If acidic, sweet, cold or hot drinks and foods make your teeth painful or sensitive, then you may have tooth sensitivity. Tooth sensitivity is a result of the enamel that protects our teeth getting thinner, thus exposing the dentin. The dentin is a material that contains microscopic tubules packed with many small nerve endings. The dentin is protected by a layer of cementum and it expands down to the root of your tooth. When the dentin loses the enamel, it exposes the nerve to the sugary, sticky, cold and hot drinks and foods.
In the United States, at least 40 million adults suffer from sensitive teeth according to a study done by the Academy of General Dentistry. Tooth sensitivity is most common in people that are age between 40 and 40, although it can also affect people who are older than 70 and in their early teens.
People who have sensitive teeth may experience discomfort when being in contact with alcohol-based mouth rinses, cold air, when brushing or flossing and when like we previously mentioned, consuming sweet, acidic, and hot or cold foods and beverages.
Causes of Tooth Sensitivity
Due to having thinner enamel, some people have naturally more sensitive teeth than other people do. In other cases, the tooth enamel can be worn down from grinding your teeth at night, regularly drinking or eating acidic foods and beverages, dental treatments or cleanings, using a hard toothbrush or brushing your teeth too hard.
Sometimes, conditions like gastroesophageal reflux can cause tooth sensitivity. Gastroesophageal reflux, also known as GERD, can wear down teeth over time because of the acid that comes up from the esophagus and stomach. The cause of teeth sensitivity can also be gum recession which leaves parts of the tooth unprotected and exposed.
Gum disease can be the culprit for sensitive teeth because the build-up of tartar or plaque can destroy the bone support of the tooth.
The dentin of the tooth can also be exposed by crowns, worn-down fillings, chipped or broken teeth, and tooth decay. After getting teeth bleaching, crowns, or filling, your teeth may feel sensitive for a certain period of time, but it should go away after a few days.
The first step to finding relief to your teeth sensitivity is having a conversation with your dentist. Tell your dentist when the pain started, describe the symptoms you’re feeling and tell him if there is something that makes it feel better. Your dentist can see what’s causing the sensitivity to be checking for potential problems like recessed gums, loose fillings, or cavities.
Your dentist can diagnose sensitive teeth during your routine dental check-up. He or she will do a visual exam and clean your teeth. They will check for sensitivity by touching your teeth with dental instruments, and might also want you to do an X-ray.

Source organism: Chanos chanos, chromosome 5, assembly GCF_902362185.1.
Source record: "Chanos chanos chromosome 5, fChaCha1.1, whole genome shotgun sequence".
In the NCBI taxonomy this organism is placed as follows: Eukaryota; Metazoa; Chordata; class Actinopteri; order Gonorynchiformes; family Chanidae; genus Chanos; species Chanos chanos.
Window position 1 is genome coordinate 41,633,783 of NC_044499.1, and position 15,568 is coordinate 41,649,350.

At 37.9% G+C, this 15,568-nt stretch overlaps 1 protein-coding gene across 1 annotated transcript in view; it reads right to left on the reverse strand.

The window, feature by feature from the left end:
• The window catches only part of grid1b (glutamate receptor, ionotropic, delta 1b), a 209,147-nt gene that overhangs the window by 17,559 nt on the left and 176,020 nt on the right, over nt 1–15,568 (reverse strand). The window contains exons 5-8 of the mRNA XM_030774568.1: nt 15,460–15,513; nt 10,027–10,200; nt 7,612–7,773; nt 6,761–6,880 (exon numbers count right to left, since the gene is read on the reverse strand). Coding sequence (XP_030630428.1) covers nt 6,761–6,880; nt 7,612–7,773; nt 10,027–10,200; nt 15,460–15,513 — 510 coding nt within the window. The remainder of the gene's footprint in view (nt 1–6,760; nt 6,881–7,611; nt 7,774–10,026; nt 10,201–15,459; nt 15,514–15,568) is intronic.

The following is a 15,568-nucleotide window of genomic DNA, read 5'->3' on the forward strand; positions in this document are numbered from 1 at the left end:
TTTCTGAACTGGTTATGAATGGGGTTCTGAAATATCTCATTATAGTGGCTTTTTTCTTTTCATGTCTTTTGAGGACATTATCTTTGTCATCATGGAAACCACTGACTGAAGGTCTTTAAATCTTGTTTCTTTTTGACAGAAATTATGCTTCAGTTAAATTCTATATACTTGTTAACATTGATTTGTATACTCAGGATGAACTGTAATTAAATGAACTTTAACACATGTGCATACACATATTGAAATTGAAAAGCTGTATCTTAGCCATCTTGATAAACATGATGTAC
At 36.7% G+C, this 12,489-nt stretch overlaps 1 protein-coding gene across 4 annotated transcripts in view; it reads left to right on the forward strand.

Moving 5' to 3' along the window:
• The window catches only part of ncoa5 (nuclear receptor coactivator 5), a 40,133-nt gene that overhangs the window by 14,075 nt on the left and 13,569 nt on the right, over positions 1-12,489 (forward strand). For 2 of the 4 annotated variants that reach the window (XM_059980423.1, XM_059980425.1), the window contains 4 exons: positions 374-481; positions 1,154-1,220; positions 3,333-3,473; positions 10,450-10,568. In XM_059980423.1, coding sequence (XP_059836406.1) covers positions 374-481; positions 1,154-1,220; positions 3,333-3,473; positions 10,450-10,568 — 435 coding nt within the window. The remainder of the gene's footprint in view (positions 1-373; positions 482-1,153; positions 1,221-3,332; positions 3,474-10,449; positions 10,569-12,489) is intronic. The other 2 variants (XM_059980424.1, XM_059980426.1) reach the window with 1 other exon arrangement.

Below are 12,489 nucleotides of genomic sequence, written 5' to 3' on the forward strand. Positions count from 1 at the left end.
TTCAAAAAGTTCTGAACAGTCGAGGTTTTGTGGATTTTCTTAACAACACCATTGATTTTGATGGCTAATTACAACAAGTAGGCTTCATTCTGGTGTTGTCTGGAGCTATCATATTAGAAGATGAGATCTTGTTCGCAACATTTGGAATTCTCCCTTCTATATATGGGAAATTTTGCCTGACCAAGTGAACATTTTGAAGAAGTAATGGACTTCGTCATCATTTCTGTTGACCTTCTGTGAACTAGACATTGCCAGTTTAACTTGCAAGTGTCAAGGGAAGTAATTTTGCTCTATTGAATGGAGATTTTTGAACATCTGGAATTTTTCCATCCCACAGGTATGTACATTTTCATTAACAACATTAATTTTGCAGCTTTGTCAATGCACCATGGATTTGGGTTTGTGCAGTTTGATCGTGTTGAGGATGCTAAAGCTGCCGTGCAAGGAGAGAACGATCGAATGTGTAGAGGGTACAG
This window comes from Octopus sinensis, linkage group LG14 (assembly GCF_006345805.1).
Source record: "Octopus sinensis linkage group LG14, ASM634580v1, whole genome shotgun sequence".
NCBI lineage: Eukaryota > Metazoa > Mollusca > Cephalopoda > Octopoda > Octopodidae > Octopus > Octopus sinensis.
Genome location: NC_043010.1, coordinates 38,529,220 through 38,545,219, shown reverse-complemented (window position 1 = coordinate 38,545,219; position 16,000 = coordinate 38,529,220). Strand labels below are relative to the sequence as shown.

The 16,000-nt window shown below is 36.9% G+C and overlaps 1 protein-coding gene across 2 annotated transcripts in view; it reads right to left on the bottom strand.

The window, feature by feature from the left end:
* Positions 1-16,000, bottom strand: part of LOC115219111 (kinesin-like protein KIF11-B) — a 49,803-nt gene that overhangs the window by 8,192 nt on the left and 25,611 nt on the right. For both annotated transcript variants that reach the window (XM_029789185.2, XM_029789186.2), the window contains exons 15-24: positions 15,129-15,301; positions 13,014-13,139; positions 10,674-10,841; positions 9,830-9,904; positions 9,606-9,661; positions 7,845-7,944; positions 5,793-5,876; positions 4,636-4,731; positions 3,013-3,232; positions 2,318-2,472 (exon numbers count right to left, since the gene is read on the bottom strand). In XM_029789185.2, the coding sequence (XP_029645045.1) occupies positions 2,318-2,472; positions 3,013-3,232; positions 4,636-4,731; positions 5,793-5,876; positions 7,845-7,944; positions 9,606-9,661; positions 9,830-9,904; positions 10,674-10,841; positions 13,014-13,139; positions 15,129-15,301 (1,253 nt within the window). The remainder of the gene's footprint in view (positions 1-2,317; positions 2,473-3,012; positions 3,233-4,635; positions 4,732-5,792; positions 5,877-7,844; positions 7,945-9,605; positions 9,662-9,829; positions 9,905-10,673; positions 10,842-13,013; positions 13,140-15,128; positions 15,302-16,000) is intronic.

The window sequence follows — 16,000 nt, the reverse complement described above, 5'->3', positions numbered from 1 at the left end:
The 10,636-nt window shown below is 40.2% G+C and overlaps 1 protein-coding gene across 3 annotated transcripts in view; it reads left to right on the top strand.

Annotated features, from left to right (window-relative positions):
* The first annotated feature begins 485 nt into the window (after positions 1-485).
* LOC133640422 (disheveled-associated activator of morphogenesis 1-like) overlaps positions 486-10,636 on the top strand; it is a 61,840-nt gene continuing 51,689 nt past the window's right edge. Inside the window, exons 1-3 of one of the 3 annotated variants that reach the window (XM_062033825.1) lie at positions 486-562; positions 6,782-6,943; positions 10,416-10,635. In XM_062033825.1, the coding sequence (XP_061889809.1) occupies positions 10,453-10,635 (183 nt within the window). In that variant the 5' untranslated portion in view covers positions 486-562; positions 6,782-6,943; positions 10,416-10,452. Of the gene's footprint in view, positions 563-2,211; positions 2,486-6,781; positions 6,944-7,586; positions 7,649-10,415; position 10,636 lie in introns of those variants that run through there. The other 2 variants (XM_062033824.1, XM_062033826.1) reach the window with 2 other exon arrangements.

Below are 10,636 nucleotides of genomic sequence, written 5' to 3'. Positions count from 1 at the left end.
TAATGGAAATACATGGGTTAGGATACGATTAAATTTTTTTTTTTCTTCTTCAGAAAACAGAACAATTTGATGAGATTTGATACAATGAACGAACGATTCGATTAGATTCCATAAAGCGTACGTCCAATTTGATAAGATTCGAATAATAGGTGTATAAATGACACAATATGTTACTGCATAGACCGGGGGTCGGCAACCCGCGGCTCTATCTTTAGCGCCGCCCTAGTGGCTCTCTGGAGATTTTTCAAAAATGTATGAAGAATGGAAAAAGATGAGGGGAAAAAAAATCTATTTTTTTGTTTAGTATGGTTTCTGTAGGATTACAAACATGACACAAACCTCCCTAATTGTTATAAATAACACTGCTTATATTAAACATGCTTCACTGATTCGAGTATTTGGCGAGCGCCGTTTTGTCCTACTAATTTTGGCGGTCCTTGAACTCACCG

Depending on how severe the sensitivity is, the type of treatment will vary. Your dentist can suggest some of the following:
- Fluoride –To reduce the pain and strengthen the tooth enamel, your dentist may apply a fluoride gel to sensitive areas of your teeth. This is a technique that will reduce the transmission of sensations and strengthen tooth enamel.
- Bonding or desensitizing – You can get bonding resin applied to the sensitive root surfaces when you have an exposed root. For this technique, a local anesthetic may be used.
- Desensitizing toothpaste –It will usually require a few applications before your sensitivity is reduced, but desensitizing toothpaste can block the transmission of sensation to the nerve from the tooth surface. Since there are a few over the counter products that are available, you should ask your dentist which one will be the best for you.
- Surgical gum graft – Gum tissue from your mouth can be taken and attached to a tooth root that has lost gum tissue, thus reducing sensitivity and protecting exposed roots.
- Root canal – If the sensitivity can’t be treated in any other way and you feel persistent and severe pain, your dentist may recommend that a root canal is the best way to terminate the problem.
Here are some steps that can help in preventing tooth sensitivity:
- Brush with a toothpaste for sensitivity, which will still clean your teeth and mouth while simultaneously providing relief for sensitivity and treating the gum line
- Brush your teeth twice a day and flossing daily in order to prevent any problems like cavities and gum loss
- Use a soft-bristled toothbrush
- Change your toothbrush as soon as it becomes worn, which is usually around every two to three months
- Talk to a dentist if you’re experiencing grinding your teeth so you can get a mouthguard made which you can wear at night
- Avoid acidic drinks and food
- Clean all the parts in your mouth, including the spaces along the gums like and the ones between your teeth
At Modern Day Smiles, we ensure you feel like you’re in a safe and comfortable environment. We surround you with trained dentists that offer a wide range of dental treatments. In case you don’t have insurance, make a call at our office and get the full list of in-office discount plans and new patients specials. The number for our office in St. Petersburg is +1 (727) 322 0505 and for our office in Tampa is +1 (813) 890 0044.